Sundin column: The decline of democracy in the U.S. | PostIndependent.com

Sundin column: The decline of democracy in the U.S.

Hal Sundin
As I See It

Democracy is in decline around the world, and unfortunately, also in the United States. For the past two years The Economist has classed the U.S. as a “flawed democracy,” caused by a public distrust in U.S. institutions. It has placed the U.S. as 21st among the world’s 76 democracies and stated that it is “at risk of sliding further into authoritarianism.” It put the blame on loss of respect for Congress, the financial disparity between the wealthy and the rest of us, the conduct of the current president, and a poorly informed and undiscerning electorate.

People have lost faith in Congress, which has not been so divided since the decades before the Civil War. Compromise, by which our Constitution was created and Congress has functioned for much of its history, has become a dirty word. As a result Congress has become nonfunctional. Party loyalty is now more important than loyalty to our country and its citizens, even shutting down the government to make a political point. The Parties have also attempted to alter election results by resorting to gerrymandering election districts and introducing onerous voting requirements to disenfranchise large numbers of voters.

Lobbyists (many of them former Congressmen), whose primary function is currying favors with money provided by the special interests they represent, now outnumber the members of Congress by more than 20:1. The Supreme Court has ruled that corporations are people and have the same right to give huge donations to the campaigns of those Congressmen who will do their bidding. Money plays a dominant role in whom legislation benefits.

Since 1970 the ratio of compensation of executives to the earnings of workers has grown from 20:1 to over 300:1; most of that growth has taken place in the last 20 years. Most companies no longer feel any obligation to share their financial success with their workers. Most executives believe that their sole responsibility is to the stockholders and themselves and not to the employees. In ancient Greece, Aristotle warned that democracy cannot survive in a society divided into wealthy and poor classes.

President Trump’s racially charged rhetoric, which is undoing decades of progress in race relations, is not without precedent. Hitler and the Nazi Party rose to power by finding a scapegoat for the public’s unrest on whom to focus their anger – the Jews. Trump has used the same tactic to gain a loyal following, falsely maligning Hispanics. Playing to the crowd, he claims our country is being invaded by a wave of criminal Hispanics, which is totally false. Illegal immigration has declined, and the crime rate among them is lower than among U.S. citizens. Trump plays on the public’s frustration and perception that they are being “left out,” but his actions favor the wealthy, of course including himself.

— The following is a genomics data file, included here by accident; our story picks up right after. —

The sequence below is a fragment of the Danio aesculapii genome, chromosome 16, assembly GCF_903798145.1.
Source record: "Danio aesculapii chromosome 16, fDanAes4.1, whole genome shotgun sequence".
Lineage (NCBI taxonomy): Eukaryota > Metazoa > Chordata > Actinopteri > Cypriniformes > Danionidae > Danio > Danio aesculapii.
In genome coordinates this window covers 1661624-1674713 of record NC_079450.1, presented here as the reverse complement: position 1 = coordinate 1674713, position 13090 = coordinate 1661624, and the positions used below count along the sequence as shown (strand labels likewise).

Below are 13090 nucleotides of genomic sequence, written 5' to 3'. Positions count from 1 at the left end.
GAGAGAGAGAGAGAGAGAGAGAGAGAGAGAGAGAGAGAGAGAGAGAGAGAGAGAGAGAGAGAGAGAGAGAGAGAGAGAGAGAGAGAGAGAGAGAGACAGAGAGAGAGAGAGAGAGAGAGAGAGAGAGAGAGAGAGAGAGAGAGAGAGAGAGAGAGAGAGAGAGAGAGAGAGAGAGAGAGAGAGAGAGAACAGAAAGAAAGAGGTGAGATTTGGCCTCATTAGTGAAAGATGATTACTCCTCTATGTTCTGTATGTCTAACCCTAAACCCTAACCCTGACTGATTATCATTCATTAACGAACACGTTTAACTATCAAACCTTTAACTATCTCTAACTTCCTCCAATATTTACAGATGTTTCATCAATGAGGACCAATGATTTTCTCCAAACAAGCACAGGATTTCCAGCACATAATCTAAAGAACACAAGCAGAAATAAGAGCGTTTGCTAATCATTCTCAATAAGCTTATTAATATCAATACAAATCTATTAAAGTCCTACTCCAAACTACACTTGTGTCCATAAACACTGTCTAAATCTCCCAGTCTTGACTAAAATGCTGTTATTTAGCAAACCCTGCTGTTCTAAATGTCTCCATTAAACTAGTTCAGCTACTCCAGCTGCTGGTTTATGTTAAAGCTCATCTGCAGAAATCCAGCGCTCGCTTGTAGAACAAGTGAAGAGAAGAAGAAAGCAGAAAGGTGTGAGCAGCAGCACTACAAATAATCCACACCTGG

President Trump’s disregard for the rule of law and for the truth is a major defect in his fitness for the office. A New York Times editorial reads, “He is a … repudiation of everything the U.S. has stood for since 1945, including democracy, the rule of law and human rights.” For him, the truth is whatever pops into his head or serves his ego. A prime example is his false claim of the “incredible success of FEMA in Puerto Rico when it was hit by Hurricane Maria and the few lives lost. The truth is that nearly 3,000 people have died and many parts of the island are still without power and water a year later. The unwritten message here is Puerto-Rican lives don’t matter (they are mostly Hispanic).

What concerns me even more than Donald Trump is the gullibility of the American electorate. He has set an example legitimizing bigotry that is spreading like a disease, directed at Democrats, minorities and especially the Press. An informed electorate is essential to the success of a democracy, which requires a Free Press whose mission is to challenge authority and hold it accountable, and to report that to the public. When the public is consumed by false conspiracy theories and gets its news exclusively from biased sources like Fox News, and the Internet, swallowing whole without fact-checking even the most preposterous lies, it is totally misinformed and prone to being taken over by a demagogue.

The Russians are also in on the act, attempting to destroy democracy throughout the world and especially in the U.S.

Wake up, America, before it is too late. Don’t let anyone take our wonderful democracy away from us.

“As I See It” appears on the first Thursday of the month. Hal Sundin lives in Glenwood Springs and is a retired environmental and structural engineer. Contact him at asicit1@hotmail.com.


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